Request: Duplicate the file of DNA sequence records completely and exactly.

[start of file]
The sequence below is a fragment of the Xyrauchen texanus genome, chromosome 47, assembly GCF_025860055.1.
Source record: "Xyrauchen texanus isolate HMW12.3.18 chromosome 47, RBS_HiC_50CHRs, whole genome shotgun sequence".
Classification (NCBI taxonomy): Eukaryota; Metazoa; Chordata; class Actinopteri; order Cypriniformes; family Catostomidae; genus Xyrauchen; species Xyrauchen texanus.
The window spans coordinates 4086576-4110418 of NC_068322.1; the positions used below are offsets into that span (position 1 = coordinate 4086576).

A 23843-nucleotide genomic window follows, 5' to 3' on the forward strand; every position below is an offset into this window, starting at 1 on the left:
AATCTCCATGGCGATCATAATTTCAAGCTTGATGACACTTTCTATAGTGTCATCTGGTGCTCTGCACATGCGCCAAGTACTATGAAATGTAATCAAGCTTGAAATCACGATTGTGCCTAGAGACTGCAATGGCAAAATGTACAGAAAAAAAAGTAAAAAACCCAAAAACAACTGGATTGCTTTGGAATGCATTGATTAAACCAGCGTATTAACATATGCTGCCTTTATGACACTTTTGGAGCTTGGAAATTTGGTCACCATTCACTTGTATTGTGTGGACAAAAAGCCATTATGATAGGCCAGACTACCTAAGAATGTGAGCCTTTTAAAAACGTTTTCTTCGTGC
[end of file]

The sequence below is a fragment of the Xyrauchen texanus genome, chromosome 47, assembly GCF_025860055.1.
Source record: "Xyrauchen texanus isolate HMW12.3.18 chromosome 47, RBS_HiC_50CHRs, whole genome shotgun sequence".
Classification (NCBI taxonomy): Eukaryota; Metazoa; Chordata; class Actinopteri; order Cypriniformes; family Catostomidae; genus Xyrauchen; species Xyrauchen texanus.
The window spans coordinates 4086576-4110418 of NC_068322.1; the positions used below are offsets into that span (position 1 = coordinate 4086576).

A 23843-nucleotide genomic window follows, 5' to 3' on the forward strand; every position below is an offset into this window, starting at 1 on the left:
AATCTCCATGGCGATCATAATTTCAAGCTTGATGACACTTTCTATAGTGTCATCTGGTGCTCTGCACATGCGCCAAGTACTATGAAATGTAATCAAGCTTGAAATCACGATTGTGCCTAGAGACTGCAATGGCAAAATGTACAGAAAAAAAAGTAAAAAACCCAAAAACAACTGGATTGCTTTGGAATGCATTGATTAAACCAGCGTATTAACATATGCTGCCTTTATGACACTTTTGGAGCTTGGAAATTTGGTCACCATTCACTTGTATTGTGTGGACAAAAAGCCATTATGATAGGCCAGACTACCTAAGAATGTGAGCCTTTTAAAAACGTTTTCTTCGTGC